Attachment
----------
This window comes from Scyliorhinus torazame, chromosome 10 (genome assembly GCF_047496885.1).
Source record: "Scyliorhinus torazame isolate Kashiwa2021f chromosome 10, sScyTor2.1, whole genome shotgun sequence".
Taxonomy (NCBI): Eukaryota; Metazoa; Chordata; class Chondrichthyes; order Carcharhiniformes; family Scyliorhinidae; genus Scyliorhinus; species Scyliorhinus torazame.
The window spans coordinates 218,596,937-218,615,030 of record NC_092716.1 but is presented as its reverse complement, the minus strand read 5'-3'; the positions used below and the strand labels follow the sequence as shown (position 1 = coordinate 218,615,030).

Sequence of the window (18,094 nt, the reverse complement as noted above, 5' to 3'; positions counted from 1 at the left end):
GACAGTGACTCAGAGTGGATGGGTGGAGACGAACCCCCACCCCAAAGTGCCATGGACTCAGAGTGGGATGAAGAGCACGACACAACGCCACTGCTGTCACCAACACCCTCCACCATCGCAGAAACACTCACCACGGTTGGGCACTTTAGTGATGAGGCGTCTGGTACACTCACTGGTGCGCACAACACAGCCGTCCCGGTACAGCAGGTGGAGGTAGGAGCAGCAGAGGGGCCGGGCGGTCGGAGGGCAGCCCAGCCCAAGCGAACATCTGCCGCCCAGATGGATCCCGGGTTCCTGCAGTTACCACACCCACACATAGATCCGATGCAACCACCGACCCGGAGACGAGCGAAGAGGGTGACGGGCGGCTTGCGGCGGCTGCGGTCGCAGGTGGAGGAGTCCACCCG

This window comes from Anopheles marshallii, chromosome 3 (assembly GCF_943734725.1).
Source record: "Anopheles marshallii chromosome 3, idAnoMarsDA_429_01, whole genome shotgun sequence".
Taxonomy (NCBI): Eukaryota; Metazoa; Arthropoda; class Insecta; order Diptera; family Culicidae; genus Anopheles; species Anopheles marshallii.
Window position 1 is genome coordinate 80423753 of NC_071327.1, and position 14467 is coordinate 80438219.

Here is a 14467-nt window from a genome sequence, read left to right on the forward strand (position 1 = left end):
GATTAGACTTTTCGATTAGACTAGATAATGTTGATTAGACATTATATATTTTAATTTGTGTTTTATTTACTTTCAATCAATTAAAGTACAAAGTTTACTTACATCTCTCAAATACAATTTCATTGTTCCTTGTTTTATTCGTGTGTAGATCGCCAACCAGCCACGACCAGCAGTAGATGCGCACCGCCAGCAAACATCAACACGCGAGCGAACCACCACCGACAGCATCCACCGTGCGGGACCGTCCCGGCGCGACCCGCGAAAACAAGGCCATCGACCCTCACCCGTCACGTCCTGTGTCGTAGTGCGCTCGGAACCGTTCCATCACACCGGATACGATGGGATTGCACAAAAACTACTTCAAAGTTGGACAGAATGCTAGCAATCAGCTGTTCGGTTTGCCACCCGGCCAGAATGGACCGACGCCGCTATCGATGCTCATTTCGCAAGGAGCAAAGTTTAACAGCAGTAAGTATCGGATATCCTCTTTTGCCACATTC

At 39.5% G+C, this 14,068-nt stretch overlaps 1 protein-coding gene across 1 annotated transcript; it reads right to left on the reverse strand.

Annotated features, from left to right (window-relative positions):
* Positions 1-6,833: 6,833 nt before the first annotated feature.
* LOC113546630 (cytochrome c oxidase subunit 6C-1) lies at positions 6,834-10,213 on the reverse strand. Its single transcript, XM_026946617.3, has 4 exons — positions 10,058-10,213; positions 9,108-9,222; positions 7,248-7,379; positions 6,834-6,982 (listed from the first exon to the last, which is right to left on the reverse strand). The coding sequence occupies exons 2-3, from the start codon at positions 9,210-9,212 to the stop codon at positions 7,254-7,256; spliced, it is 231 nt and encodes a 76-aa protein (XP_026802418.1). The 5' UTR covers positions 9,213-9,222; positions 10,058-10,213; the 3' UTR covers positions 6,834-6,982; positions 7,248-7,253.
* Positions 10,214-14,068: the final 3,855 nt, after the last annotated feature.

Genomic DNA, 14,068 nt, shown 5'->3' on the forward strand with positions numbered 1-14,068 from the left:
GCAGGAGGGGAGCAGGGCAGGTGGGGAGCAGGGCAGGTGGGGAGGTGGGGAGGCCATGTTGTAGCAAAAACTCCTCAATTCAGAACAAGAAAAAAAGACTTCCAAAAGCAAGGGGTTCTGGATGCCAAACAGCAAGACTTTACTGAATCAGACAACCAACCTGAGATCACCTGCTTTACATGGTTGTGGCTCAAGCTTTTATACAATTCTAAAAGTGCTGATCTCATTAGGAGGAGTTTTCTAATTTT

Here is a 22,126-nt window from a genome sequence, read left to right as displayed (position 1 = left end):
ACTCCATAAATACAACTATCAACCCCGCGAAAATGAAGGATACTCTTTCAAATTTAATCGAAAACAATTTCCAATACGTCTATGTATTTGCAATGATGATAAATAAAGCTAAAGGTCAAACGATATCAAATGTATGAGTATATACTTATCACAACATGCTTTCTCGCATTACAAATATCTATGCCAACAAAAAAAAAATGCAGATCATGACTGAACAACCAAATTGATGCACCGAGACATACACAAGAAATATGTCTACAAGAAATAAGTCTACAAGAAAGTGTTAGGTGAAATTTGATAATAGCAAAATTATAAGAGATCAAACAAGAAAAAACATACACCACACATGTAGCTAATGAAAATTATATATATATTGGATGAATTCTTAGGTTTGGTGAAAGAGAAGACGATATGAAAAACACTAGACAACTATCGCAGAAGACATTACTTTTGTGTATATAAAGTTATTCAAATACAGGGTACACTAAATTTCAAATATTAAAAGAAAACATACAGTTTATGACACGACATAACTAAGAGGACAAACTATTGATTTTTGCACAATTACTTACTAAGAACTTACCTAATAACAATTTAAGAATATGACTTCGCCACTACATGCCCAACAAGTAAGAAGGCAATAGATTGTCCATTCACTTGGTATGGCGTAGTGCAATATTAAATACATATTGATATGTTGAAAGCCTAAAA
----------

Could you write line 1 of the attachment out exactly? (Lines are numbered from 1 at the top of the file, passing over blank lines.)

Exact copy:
This window comes from Scyliorhinus torazame, chromosome 10 (genome assembly GCF_047496885.1).